CNA Clinical Procedures

Oral Temperature Measurement with an Electronic Monitor

Oral Temperature Measurement with an Electronic Monitor

Body temperature is one of the vital signs frequently measured in healthcare settings. Changes in a body temperature can indicate improvement or worsening of a patient's condition, so accurate measurement is important ... Read More
Handwashing for CNAs

Handwashing for CNAs

Handwashing is considered the single most important practice to prevent the spread of infection. Even when hands look clean, they could potentially be crawling with dangerous microorganisms and pathogens. Using soap and friction during handwashing helps loosen the oils on the skin, allowing dirt and pathogens to be rinsed away ... Read More
Measuring the Respirations

Measuring the Respirations

Respiration is a vital sign that is measured frequently in the healthcare setting. Taking this measurement requires no equipment and relatively little time. However, it is a measurement that must be taken accurately, as a change in respiration may indicate the worsening of a patient's condition ... Read More
Measuring the Apical Pulse

Measuring the Apical Pulse

The apical pulse rate is the most accurate non-invasive measurement of heart rate because it is measured directly over the apex of the heart. Apical pulse is preferred in cases when the radial pulse is difficult to palpate, when the pulse is irregular, greater than 100 beats per minute, or less than 60 beats per minute when measured by other means (electronic, radial, etc.) ... Read More
Measuring the Radial Pulse

Measuring the Radial Pulse

The radial artery, located in the wrist, is easy to feel and an efficient location to measure heart rate. Changes to the rhythm or strength of the radial pulse can indicate heart disease, damage to the arm, or body fluid status. It is important to remember to check the radial pulse on both sides as differences between left and right can indicate injury or disease ... Read More
Tympanic Membrane Temperature with Electronic Thermometer

Tympanic Membrane Temperature with Electronic Thermometer

A tympanic membrane thermometer uses an infrared sensor to measure the temperature of the tympanic membrane (ear drum). This type of thermometer is considered an accurate and reliable predictor of a patient's core temperature because the tympanic membrane's blood supply is sourced from the carotid artery, which is the same artery that carries blood to the hypothalamus in the brain ... Read More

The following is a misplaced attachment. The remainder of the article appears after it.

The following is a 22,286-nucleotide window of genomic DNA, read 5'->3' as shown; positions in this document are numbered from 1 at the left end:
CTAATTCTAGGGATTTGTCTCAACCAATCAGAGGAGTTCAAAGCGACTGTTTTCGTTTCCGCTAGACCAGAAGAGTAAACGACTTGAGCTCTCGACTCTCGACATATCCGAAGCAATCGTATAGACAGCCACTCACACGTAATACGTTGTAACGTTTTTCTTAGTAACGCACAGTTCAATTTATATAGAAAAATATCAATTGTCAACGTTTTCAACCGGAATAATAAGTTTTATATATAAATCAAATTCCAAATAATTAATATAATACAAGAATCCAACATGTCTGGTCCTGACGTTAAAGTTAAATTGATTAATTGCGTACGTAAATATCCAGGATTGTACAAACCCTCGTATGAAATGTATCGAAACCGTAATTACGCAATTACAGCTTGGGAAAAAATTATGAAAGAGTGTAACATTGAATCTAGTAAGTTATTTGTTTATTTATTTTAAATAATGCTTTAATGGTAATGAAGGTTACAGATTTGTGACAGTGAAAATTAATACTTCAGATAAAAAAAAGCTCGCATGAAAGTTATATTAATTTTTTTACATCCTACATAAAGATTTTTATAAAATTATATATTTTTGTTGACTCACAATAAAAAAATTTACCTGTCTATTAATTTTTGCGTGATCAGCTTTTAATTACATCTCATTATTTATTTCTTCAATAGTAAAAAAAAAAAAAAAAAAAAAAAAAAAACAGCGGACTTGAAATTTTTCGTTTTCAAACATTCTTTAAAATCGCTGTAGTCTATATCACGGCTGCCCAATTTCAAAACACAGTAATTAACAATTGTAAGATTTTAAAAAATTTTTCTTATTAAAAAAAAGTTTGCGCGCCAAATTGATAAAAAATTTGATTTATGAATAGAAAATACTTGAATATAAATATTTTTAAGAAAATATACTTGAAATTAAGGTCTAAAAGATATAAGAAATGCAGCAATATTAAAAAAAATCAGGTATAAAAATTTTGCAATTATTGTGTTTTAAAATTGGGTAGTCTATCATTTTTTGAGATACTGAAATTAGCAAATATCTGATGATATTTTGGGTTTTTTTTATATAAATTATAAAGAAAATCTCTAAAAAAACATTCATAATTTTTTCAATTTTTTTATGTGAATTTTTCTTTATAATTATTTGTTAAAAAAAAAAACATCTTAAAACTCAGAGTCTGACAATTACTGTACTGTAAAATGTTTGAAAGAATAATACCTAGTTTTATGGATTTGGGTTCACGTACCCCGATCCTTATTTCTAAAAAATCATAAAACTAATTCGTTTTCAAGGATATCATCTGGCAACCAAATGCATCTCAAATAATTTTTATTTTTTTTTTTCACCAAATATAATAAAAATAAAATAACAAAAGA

Rectal Temperature with Electronic Thermometer

Rectal Temperature with Electronic Thermometer

A rectal temperature provides the most accurate core body temperature reading compared to other non-invasive methods. This makes a rectal temperature desirable; however, this procedure comes with more patient discomfort and more safety risks (bowel perforation, mucosal damage, and/or vagus nerve stimulation) than the other temperature measurement methods ... Read More
Axillary Temperature with Electronic Thermometer

Axillary Temperature with Electronic Thermometer

Compared to other temperature measurement methods, the axillary measurement is considered the least reliable. An axillary temperature measurement typically reads 0.5 to 1 degree Fahrenheit lower than an oral temperature reading [1]. For this reason, it is recommended to use this method only when other methods are contraindicated or when taking an axillary temperature is the safest method for the patient ... Read More
Mouth & Dental Care and Maintaining Oral Care

Mouth & Dental Care and Maintaining Oral Care

Oral hygiene is about more than good breath. For patients, it can increase their sense of well-being and normalcy, as well as help ensure that they can easily consume food ... Read More
Nail Care (Fingers and Toes) for CNAs

Nail Care (Fingers and Toes) for CNAs

Nail care of both the feet and the hands should be performed as part of the patient's daily hygiene routine. The status of the patient's nails can reflect their overall health. Nail issues can also lead to infection that can spread systemically (ex, ingrown nails or fungus). You should never clip a patient's nails with nail clippers, and always review your institution's policy about what ... Read More

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